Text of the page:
9 ICT Temperature to Radiance Callendar-Van Dusen because temperature sensors are PRTs Vs. Steinhart-hart for thermistors like with mirrors Thermistor coefficients Weighted Temperature Average -primary plate weighted heavier than secondary plate Effective Radiance of ICT

10 Radiance/count slope for IR (m) Average space look counts (for each channel): Average ICT counts (for each channel): Effective self-emission radiance for EW and NS scan mirrors during space look Effective self-emission radiance for EW and NS scan mirrors during ICT measurement 2 nd order coefficient determined at prelaunch

11 2 nd order coefficient, Q Determined during prelaunch ECC testing ECT commanded to 7 different temperatures to provide adequate exercising of the dynamic range – ECT temperatures traceable to ITS-90 Temperature Scale, then validated by TXR in Vacuum Chamber Facility at Exelis Regression analysis determines both a linear and polynomial fit Statistical testing determines which is the best fit Determined per detector Remains the same throughout the life of the instrument External Calibration Target (ECT) Primary Plate Tertiary Plate Secondary Plate

12 Effective Radiance for Solar Calibration Target (SCT) Distance from Earth to sun (in AU) Sun-to-SCT angle of incidence Mirror reflectivity Solar in-band radiance at 1 AU (for each channel Real time distance between the sun and the earth in AU K is related to effective BRDF of the diffuser – correcting for vignetting Effective Radiance of SCT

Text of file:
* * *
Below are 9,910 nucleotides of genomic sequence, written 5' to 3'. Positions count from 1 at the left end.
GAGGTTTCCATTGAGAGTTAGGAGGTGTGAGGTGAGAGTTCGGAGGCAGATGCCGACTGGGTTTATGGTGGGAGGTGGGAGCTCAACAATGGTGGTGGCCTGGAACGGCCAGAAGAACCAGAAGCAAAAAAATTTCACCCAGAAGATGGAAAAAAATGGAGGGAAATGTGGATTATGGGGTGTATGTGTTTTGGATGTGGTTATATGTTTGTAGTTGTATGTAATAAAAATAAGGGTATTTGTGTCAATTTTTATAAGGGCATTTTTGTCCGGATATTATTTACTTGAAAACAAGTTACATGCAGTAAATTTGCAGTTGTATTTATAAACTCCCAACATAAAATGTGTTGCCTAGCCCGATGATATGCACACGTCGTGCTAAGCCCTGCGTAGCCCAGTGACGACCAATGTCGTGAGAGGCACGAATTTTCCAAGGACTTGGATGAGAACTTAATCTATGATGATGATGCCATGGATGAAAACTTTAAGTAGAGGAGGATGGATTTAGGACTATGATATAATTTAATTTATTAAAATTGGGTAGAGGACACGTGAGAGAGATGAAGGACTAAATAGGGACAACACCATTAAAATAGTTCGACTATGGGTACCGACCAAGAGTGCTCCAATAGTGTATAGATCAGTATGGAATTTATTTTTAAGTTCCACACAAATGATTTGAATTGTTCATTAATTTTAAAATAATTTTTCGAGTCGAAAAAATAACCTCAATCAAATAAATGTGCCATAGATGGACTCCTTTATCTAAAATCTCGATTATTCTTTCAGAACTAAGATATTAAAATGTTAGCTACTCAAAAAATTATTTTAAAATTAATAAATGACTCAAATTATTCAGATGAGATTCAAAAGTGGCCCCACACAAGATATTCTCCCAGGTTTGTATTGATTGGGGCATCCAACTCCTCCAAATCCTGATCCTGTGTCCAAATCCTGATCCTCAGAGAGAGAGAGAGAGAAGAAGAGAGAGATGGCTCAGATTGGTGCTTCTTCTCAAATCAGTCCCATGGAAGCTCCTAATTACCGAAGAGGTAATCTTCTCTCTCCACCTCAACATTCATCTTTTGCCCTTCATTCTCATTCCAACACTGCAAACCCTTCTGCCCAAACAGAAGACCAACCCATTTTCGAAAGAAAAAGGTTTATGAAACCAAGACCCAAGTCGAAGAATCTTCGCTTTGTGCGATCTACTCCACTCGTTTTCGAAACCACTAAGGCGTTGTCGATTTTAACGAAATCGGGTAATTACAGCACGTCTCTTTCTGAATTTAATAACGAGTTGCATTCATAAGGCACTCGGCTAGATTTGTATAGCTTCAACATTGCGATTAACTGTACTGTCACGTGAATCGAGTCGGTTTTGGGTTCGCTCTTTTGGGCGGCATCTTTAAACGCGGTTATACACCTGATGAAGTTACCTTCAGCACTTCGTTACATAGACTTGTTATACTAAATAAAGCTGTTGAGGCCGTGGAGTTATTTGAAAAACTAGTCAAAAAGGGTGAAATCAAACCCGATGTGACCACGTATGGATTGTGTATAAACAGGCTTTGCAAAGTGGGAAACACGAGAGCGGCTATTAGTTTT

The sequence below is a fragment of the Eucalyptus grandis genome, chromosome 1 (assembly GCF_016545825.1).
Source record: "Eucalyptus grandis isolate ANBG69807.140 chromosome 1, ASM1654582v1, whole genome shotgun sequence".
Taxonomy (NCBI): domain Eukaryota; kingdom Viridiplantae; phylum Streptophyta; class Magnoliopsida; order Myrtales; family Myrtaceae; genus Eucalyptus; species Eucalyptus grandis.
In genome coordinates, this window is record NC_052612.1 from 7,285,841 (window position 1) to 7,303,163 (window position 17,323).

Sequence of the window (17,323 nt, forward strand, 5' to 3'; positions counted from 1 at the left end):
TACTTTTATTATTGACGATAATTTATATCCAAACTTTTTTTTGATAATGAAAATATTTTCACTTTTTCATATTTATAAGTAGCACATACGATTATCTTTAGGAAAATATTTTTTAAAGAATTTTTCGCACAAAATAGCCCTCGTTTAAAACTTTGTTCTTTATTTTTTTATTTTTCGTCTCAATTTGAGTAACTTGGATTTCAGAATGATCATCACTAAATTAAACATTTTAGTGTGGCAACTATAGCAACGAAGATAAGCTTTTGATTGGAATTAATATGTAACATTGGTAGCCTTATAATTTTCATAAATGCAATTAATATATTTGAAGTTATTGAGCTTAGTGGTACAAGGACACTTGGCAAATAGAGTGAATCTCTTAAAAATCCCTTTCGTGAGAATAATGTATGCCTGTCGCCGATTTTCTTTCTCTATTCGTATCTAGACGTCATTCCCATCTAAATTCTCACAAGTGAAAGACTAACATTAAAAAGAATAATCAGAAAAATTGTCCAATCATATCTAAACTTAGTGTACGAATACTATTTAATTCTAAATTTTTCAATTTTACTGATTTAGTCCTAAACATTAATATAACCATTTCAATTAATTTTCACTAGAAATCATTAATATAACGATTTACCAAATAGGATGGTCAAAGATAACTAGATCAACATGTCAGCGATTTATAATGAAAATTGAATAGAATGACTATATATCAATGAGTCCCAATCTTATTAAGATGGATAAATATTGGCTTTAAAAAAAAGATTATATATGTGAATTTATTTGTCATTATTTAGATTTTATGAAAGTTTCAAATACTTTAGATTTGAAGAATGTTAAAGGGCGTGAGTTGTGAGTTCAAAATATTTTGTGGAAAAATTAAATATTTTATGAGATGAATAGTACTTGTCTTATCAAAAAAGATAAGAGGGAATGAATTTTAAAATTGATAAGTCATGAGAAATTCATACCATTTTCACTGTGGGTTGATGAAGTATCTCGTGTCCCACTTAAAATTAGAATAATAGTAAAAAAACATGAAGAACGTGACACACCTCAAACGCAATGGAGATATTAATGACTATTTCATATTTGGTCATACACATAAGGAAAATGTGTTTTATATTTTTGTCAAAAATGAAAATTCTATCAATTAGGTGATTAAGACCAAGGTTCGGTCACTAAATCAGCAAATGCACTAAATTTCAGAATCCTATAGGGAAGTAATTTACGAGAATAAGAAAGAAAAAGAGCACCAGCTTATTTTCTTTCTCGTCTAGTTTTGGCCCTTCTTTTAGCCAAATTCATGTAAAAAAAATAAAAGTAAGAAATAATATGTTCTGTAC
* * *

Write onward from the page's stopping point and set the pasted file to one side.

13 Position of SCA

14 Z Y Glint shield Diffuser Solar Calibration Cover

15 Radiance/count slope for VNIR (m) is equal to the integration time factor for the SCT scene. is a correction factor from CDRL 79 adjusting for the fact that the SCT does not fill the ABI aperture Average space look counts (for each channel): Average SCT counts (for each channel): 2 nd order coefficient determined at prelaunch

16 Solar position effects Cos(57°)=0.54 Cos(64°)=0.44 Minimum incidence angle Maximum incidence angle Difference in radiance ~ 9-10%

17 2 nd order coefficient, Q Determined during prelaunch RCC testing Integrating sphere commanded to 10 albedo levels per channel (24 in all) to provide adequate exercising of the dynamic range – Calibration traceable to Detector-Based Spectral Irradiance Scale (2002) & validated by NIST VXR Regression analysis determines both a linear and polynomial fit Statistical testing determines which is the best fit Determined per detector Remains the same throughout the life of the instrument

18 Conclusion ABI flies with hardware to update response of VNIR and IR channels throughout life Expected lifetime coefficients – Q – determined prelaunch, no way of changing Determined during Reflective/Emissive Channel Calibration Prelaunch –  Mirror coefficients – to be tested during PLT. Update available on orbit Calculated with scan mirror reflectance Prelaunch (ANGEN) – K : BRDF coefficient for diffuser Determined during Irradiance Calibration Prelaunch Updated with each calibration – m – inverse responsivity